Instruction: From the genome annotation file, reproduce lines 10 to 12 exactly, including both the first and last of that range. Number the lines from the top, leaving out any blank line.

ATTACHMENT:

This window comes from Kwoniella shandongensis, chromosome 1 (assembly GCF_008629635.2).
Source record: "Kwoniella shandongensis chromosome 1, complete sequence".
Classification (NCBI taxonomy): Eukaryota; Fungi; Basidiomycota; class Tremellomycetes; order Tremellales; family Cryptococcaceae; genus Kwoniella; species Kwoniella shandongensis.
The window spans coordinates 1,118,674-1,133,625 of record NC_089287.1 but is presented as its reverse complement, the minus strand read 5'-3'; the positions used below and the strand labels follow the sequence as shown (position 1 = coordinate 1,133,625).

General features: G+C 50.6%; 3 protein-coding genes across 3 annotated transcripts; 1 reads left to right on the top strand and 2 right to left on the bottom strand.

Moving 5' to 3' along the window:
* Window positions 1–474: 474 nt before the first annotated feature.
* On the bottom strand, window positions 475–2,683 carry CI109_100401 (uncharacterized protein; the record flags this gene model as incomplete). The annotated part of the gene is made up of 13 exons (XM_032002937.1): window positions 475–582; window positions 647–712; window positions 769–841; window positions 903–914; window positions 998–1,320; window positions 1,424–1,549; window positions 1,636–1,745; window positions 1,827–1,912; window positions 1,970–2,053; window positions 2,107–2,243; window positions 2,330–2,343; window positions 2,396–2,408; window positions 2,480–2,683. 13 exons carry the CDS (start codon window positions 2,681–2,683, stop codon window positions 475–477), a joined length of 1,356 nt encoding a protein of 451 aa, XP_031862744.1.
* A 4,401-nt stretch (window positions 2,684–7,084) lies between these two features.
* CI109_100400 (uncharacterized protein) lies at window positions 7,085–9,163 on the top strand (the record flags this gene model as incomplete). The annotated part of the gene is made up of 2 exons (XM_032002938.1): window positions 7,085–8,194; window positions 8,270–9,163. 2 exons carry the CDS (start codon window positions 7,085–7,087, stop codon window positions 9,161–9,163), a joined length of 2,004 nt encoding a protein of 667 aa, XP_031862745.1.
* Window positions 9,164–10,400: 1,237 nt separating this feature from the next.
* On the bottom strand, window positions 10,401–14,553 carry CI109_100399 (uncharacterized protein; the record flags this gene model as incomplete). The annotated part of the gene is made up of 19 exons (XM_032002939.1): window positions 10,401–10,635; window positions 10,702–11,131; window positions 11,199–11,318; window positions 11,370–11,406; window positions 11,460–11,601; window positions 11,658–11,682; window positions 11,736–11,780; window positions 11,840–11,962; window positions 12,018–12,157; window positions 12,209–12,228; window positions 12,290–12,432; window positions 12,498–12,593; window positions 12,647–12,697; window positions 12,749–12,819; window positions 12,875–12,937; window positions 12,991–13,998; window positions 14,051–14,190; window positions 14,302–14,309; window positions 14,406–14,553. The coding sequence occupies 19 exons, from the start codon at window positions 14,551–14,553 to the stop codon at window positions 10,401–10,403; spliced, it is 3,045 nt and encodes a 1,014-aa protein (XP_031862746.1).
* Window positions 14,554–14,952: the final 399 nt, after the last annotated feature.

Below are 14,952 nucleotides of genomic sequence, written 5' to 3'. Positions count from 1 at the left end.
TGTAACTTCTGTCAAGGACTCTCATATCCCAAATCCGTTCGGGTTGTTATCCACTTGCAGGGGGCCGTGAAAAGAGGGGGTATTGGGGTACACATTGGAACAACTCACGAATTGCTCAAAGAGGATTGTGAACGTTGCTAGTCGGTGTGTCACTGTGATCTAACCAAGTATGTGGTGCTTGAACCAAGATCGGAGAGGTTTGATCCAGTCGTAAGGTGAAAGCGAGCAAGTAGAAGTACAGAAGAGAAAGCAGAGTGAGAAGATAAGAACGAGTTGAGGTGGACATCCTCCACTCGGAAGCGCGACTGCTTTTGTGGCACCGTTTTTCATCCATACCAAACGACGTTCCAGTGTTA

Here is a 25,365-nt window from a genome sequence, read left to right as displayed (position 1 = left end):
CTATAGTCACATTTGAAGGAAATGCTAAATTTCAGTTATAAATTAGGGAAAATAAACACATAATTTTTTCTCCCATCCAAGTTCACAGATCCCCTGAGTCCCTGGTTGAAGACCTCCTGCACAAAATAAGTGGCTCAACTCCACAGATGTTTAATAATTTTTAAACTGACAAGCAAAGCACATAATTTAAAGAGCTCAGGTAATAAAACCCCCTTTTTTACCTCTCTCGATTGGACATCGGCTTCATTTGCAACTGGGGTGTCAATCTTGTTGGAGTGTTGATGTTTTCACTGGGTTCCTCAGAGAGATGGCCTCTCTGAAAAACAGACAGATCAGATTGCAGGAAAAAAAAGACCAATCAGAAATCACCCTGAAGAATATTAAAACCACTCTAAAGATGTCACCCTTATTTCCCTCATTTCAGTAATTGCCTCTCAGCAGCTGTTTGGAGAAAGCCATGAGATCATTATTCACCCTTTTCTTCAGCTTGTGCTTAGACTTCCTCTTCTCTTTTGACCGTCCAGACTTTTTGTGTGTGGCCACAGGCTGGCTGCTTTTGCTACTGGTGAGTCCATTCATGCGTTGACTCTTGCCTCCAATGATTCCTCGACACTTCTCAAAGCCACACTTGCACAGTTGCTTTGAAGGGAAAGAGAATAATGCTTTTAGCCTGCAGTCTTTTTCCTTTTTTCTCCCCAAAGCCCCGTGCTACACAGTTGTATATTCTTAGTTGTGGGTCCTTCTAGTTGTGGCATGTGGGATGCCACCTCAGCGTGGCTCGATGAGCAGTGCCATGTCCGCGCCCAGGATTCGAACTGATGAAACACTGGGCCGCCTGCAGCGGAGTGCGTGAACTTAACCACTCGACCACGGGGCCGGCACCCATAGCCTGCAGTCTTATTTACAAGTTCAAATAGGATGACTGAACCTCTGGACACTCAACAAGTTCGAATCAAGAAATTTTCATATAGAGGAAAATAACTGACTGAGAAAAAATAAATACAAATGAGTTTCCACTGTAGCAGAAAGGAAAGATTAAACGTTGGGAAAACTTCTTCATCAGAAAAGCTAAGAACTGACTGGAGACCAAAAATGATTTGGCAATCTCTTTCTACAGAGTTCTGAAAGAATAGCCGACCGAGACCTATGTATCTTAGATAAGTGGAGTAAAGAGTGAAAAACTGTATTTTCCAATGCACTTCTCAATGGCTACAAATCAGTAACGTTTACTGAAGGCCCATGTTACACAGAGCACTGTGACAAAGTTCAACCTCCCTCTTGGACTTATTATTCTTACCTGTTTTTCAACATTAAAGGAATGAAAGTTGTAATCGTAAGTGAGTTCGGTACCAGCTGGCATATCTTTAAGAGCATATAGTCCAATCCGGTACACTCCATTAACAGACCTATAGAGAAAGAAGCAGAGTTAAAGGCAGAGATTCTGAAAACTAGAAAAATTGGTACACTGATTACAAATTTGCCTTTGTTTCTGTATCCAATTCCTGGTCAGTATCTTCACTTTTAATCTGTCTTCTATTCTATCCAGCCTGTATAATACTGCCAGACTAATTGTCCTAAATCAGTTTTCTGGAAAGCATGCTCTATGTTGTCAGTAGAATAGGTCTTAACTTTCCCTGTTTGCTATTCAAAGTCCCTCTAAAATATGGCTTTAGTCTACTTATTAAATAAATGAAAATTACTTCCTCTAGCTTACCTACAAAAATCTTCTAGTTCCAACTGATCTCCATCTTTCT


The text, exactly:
* CI109_100400 (uncharacterized protein) lies at window positions 7,085–9,163 on the top strand (the record flags this gene model as incomplete). The annotated part of the gene is made up of 2 exons (XM_032002938.1): window positions 7,085–8,194; window positions 8,270–9,163. 2 exons carry the CDS (start codon window positions 7,085–7,087, stop codon window positions 9,161–9,163), a joined length of 2,004 nt encoding a protein of 667 aa, XP_031862745.1.
* Window positions 9,164–10,400: 1,237 nt separating this feature from the next.
* On the bottom strand, window positions 10,401–14,553 carry CI109_100399 (uncharacterized protein; the record flags this gene model as incomplete). The annotated part of the gene is made up of 19 exons (XM_032002939.1): window positions 10,401–10,635; window positions 10,702–11,131; window positions 11,199–11,318; window positions 11,370–11,406; window positions 11,460–11,601; window positions 11,658–11,682; window positions 11,736–11,780; window positions 11,840–11,962; window positions 12,018–12,157; window positions 12,209–12,228; window positions 12,290–12,432; window positions 12,498–12,593; window positions 12,647–12,697; window positions 12,749–12,819; window positions 12,875–12,937; window positions 12,991–13,998; window positions 14,051–14,190; window positions 14,302–14,309; window positions 14,406–14,553. The coding sequence occupies 19 exons, from the start codon at window positions 14,551–14,553 to the stop codon at window positions 10,401–10,403; spliced, it is 3,045 nt and encodes a 1,014-aa protein (XP_031862746.1).